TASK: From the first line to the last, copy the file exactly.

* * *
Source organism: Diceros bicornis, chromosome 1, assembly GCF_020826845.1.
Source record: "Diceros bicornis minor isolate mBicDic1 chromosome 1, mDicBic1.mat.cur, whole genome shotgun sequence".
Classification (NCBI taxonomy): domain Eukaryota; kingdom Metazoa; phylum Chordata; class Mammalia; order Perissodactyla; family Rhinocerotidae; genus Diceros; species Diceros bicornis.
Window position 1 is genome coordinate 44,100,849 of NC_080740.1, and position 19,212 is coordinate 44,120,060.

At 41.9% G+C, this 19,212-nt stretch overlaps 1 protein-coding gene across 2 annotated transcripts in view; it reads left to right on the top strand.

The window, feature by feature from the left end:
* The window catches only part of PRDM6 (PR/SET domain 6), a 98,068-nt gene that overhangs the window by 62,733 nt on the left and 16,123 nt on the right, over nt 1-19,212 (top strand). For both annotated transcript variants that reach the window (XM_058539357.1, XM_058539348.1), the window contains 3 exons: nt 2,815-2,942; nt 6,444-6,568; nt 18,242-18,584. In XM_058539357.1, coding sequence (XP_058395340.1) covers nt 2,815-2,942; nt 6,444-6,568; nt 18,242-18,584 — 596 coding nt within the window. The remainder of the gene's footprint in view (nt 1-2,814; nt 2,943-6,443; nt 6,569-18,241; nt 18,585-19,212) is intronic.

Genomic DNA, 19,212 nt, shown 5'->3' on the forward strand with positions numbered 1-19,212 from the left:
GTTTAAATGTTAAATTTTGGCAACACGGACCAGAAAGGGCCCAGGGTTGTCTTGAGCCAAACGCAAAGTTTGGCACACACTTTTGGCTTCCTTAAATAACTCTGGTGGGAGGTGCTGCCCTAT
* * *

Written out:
Source organism: Diceros bicornis, chromosome 1, assembly GCF_020826845.1.
Source record: "Diceros bicornis minor isolate mBicDic1 chromosome 1, mDicBic1.mat.cur, whole genome shotgun sequence".
Classification (NCBI taxonomy): domain Eukaryota; kingdom Metazoa; phylum Chordata; class Mammalia; order Perissodactyla; family Rhinocerotidae; genus Diceros; species Diceros bicornis.
Window position 1 is genome coordinate 44,100,849 of NC_080740.1, and position 19,212 is coordinate 44,120,060.

At 41.9% G+C, this 19,212-nt stretch overlaps 1 protein-coding gene across 2 annotated transcripts in view; it reads left to right on the top strand.

The window, feature by feature from the left end:
* The window catches only part of PRDM6 (PR/SET domain 6), a 98,068-nt gene that overhangs the window by 62,733 nt on the left and 16,123 nt on the right, over nt 1-19,212 (top strand). For both annotated transcript variants that reach the window (XM_058539357.1, XM_058539348.1), the window contains 3 exons: nt 2,815-2,942; nt 6,444-6,568; nt 18,242-18,584. In XM_058539357.1, coding sequence (XP_058395340.1) covers nt 2,815-2,942; nt 6,444-6,568; nt 18,242-18,584 — 596 coding nt within the window. The remainder of the gene's footprint in view (nt 1-2,814; nt 2,943-6,443; nt 6,569-18,241; nt 18,585-19,212) is intronic.

Genomic DNA, 19,212 nt, shown 5'->3' on the forward strand with positions numbered 1-19,212 from the left:
GTTTAAATGTTAAATTTTGGCAACACGGACCAGAAAGGGCCCAGGGTTGTCTTGAGCCAAACGCAAAGTTTGGCACACACTTTTGGCTTCCTTAAATAACTCTGGTGGGAGGTGCTGCCCTAT